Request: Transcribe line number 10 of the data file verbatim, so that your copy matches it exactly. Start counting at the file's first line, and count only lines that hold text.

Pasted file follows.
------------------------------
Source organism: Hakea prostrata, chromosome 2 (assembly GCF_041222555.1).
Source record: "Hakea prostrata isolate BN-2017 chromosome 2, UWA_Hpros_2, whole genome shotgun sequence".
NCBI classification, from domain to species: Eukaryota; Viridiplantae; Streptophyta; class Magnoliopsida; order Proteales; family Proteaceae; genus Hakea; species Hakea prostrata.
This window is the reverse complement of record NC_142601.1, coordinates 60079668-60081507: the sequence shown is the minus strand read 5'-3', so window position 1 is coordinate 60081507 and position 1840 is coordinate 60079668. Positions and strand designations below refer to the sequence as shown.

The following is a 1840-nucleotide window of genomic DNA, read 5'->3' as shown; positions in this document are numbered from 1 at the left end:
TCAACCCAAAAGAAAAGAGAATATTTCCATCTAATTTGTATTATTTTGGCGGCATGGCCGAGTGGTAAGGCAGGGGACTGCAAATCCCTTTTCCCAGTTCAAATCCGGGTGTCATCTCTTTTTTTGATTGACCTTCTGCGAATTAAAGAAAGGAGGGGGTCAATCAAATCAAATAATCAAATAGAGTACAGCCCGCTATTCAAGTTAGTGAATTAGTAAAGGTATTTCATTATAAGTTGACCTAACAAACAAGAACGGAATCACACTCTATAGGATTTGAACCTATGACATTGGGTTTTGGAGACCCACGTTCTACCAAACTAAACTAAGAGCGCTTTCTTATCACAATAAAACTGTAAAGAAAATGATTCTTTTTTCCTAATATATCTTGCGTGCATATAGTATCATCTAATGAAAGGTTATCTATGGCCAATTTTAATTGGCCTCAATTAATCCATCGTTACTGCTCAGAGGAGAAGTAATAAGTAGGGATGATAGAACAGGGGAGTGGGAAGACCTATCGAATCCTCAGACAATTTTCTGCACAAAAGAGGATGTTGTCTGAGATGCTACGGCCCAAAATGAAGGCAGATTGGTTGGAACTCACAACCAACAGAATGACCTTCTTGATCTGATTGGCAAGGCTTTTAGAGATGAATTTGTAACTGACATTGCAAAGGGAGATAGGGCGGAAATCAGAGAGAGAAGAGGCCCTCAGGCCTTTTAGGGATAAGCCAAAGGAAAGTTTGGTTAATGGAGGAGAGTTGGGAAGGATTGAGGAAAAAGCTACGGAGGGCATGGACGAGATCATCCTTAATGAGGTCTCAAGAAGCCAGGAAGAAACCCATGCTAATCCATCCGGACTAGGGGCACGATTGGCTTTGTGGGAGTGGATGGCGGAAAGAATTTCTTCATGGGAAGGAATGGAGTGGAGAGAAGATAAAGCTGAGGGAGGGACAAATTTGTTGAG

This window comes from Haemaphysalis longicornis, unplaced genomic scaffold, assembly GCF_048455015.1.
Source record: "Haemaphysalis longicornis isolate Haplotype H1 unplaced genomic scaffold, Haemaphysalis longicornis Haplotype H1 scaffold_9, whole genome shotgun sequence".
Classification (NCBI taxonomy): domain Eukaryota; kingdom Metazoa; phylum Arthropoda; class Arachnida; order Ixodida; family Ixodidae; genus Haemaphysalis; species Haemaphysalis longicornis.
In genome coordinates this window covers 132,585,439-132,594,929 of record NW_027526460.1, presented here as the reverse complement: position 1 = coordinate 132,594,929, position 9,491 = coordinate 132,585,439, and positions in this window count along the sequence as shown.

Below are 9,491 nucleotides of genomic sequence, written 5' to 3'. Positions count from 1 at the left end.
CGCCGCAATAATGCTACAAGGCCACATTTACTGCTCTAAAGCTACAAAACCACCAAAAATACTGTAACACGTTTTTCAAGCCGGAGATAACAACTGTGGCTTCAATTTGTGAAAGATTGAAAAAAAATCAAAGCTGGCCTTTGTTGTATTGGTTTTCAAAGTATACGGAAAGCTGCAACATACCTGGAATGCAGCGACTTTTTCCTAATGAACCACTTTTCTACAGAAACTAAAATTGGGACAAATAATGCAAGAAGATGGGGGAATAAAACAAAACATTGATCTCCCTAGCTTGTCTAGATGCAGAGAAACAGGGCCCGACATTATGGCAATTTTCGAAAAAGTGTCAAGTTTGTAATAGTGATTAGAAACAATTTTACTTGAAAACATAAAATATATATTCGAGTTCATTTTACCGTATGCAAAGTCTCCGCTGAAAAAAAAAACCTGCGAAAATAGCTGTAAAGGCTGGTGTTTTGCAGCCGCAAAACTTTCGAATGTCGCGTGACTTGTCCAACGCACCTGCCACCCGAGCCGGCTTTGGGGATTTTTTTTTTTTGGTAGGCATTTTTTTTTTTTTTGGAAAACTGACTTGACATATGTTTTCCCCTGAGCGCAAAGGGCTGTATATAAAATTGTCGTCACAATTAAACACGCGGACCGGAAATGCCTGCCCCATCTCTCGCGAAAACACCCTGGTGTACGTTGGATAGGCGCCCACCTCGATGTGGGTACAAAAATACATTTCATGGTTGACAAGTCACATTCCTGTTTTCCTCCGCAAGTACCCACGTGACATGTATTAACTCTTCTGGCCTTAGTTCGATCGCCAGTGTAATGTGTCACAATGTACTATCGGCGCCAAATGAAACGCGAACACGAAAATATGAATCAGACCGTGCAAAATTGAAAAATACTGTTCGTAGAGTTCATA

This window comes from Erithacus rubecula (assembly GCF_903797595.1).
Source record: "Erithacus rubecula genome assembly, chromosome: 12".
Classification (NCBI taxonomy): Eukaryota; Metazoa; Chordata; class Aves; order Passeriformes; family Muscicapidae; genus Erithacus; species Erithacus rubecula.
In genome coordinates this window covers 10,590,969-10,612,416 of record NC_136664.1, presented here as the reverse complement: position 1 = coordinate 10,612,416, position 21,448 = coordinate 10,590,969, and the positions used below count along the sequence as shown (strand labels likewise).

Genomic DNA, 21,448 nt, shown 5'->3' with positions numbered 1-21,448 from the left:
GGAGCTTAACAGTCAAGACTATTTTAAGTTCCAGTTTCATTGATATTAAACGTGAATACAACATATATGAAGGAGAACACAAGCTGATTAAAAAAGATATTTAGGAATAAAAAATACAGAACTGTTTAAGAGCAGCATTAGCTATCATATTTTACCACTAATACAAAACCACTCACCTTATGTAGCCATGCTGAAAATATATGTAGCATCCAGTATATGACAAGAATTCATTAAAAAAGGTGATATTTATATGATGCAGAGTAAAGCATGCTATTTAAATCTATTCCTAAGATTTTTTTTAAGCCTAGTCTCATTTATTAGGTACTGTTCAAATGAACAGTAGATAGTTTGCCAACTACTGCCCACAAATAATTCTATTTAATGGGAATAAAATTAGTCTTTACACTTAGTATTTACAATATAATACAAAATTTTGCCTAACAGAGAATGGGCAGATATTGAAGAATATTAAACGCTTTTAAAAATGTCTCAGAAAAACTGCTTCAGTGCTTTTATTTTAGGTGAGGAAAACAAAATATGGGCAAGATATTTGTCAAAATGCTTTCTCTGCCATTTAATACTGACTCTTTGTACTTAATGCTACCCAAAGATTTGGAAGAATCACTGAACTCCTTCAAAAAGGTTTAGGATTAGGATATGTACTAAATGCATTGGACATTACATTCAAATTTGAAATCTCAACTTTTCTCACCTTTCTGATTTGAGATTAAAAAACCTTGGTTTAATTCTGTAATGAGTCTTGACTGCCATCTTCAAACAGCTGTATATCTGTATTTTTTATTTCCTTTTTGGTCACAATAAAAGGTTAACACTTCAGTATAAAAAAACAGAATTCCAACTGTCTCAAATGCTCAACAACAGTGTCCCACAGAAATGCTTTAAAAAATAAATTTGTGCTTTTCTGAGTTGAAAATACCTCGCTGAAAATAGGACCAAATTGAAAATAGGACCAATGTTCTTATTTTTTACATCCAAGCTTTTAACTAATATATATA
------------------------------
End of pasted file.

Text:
In genome coordinates this window covers 132,585,439-132,594,929 of record NW_027526460.1, presented here as the reverse complement: position 1 = coordinate 132,594,929, position 9,491 = coordinate 132,585,439, and positions in this window count along the sequence as shown.